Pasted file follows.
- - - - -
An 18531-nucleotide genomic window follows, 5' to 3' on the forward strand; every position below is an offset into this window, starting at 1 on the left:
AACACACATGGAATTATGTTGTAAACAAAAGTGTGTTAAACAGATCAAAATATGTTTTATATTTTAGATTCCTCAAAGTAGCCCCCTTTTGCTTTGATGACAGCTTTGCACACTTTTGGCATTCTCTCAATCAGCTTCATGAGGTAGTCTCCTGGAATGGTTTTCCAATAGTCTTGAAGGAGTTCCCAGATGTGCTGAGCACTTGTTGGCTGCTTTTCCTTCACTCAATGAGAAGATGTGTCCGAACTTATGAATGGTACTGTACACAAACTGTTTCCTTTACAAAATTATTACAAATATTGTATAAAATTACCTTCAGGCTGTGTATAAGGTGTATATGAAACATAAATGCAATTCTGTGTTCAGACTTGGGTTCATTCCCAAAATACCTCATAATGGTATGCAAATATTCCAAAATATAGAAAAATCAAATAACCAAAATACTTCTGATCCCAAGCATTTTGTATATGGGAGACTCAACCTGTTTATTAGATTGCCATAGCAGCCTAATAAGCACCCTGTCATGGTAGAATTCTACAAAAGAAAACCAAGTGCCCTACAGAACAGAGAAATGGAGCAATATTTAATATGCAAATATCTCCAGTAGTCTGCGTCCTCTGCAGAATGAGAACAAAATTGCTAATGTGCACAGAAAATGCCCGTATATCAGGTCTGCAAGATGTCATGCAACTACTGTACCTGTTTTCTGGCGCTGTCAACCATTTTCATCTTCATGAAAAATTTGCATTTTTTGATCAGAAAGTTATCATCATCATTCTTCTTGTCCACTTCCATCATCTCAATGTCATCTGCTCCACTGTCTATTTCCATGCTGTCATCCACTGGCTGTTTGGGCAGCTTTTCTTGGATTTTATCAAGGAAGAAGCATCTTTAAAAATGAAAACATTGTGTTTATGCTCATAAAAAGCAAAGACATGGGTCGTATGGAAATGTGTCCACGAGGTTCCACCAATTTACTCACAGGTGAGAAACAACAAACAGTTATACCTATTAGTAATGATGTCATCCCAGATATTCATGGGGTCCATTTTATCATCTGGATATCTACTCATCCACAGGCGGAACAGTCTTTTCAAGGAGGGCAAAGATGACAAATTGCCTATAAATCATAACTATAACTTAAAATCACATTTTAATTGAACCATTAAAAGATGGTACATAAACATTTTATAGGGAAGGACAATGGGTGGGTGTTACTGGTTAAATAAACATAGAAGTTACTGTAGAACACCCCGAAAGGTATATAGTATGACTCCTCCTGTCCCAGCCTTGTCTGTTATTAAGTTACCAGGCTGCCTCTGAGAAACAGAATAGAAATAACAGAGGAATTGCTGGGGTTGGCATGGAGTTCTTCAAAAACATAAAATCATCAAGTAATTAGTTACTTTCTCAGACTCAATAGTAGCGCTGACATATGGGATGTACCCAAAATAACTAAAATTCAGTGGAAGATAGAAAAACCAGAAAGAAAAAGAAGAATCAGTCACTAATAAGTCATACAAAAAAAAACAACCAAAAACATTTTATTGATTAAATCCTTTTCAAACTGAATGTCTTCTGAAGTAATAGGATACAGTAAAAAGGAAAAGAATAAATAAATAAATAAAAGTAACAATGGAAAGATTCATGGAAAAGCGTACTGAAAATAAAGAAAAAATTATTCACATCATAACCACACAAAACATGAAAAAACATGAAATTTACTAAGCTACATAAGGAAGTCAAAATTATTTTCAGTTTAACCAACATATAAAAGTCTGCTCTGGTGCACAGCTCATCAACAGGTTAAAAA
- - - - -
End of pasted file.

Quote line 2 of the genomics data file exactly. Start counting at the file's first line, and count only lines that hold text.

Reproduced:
AACACACATGGAATTATGTTGTAAACAAAAGTGTGTTAAACAGATCAAAATATGTTTTATATTTTAGATTCCTCAAAGTAGCCCCCTTTTGCTTTGATGACAGCTTTGCACACTTTTGGCATTCTCTCAATCAGCTTCATGAGGTAGTCTCCTGGAATGGTTTTCCAATAGTCTTGAAGGAGTTCCCAGATGTGCTGAGCACTTGTTGGCTGCTTTTCCTTCACTCAATGAGAAGATGTGTCCGAACTTATGAATGGTACTGTACACAAACTGTTTCCTTTACAAAATTATTACAAATATTGTATAAAATTACCTTCAGGCTGTGTATAAGGTGTATATGAAACATAAATGCAATTCTGTGTTCAGACTTGGGTTCATTCCCAAAATACCTCATAATGGTATGCAAATATTCCAAAATATAGAAAAATCAAATAACCAAAATACTTCTGATCCCAAGCATTTTGTATATGGGAGACTCAACCTGTTTATTAGATTGCCATAGCAGCCTAATAAGCACCCTGTCATGGTAGAATTCTACAAAAGAAAACCAAGTGCCCTACAGAACAGAGAAATGGAGCAATATTTAATATGCAAATATCTCCAGTAGTCTGCGTCCTCTGCAGAATGAGAACAAAATTGCTAATGTGCACAGAAAATGCCCGTATATCAGGTCTGCAAGATGTCATGCAACTACTGTACCTGTTTTCTGGCGCTGTCAACCATTTTCATCTTCATGAAAAATTTGCATTTTTTGATCAGAAAGTTATCATCATCATTCTTCTTGTCCACTTCCATCATCTCAATGTCATCTGCTCCACTGTCTATTTCCATGCTGTCATCCACTGGCTGTTTGGGCAGCTTTTCTTGGATTTTATCAAGGAAGAAGCATCTTTAAAAATGAAAACATTGTGTTTATGCTCATAAAAAGCAAAGACATGGGTCGTATGGAAATGTGTCCACGAGGTTCCACCAATTTACTCACAGGTGAGAAACAACAAACAGTTATACCTATTAGTAATGATGTCATCCCAGATATTCATGGGGTCCATTTTATCATCTGGATATCTACTCATCCACAGGCGGAACAGTCTTTTCAAGGAGGGCAAAGATGACAAATTGCCTATAAATCATAACTATAACTTAAAATCACATTTTAATTGAACCATTAAAAGATGGTACATAAACATTTTATAGGGAAGGACAATGGGTGGGTGTTACTGGTTAAATAAACATAGAAGTTACTGTAGAACACCCCGAAAGGTATATAGTATGACTCCTCCTGTCCCAGCCTTGTCTGTTATTAAGTTACCAGGCTGCCTCTGAGAAACAGAATAGAAATAACAGAGGAATTGCTGGGGTTGGCATGGAGTTCTTCAAAAACATAAAATCATCAAGTAATTAGTTACTTTCTCAGACTCAATAGTAGCGCTGACATATGGGATGTACCCAAAATAACTAAAATTCAGTGGAAGATAGAAAAACCAGAAAGAAAAAGAAGAATCAGTCACTAATAAGTCATACAAAAAAAAACAACCAAAAACATTTTATTGATTAAATCCTTTTCAAACTGAATGTCTTCTGAAGTAATAGGATACAGTAAAAAGGAAAAGAATAAATAAATAAATAAAAGTAACAATGGAAAGATTCATGGAAAAGCGTACTGAAAATAAAGAAAAAATTATTCACATCATAACCACACAAAACATGAAAAAACATGAAATTTACTAAGCTACATAAGGAAGTCAAAATTATTTTCAGTTTAACCAACATATAAAAGTCTGCTCTGGTGCACAGCTCATCAACAGGTTAAAAA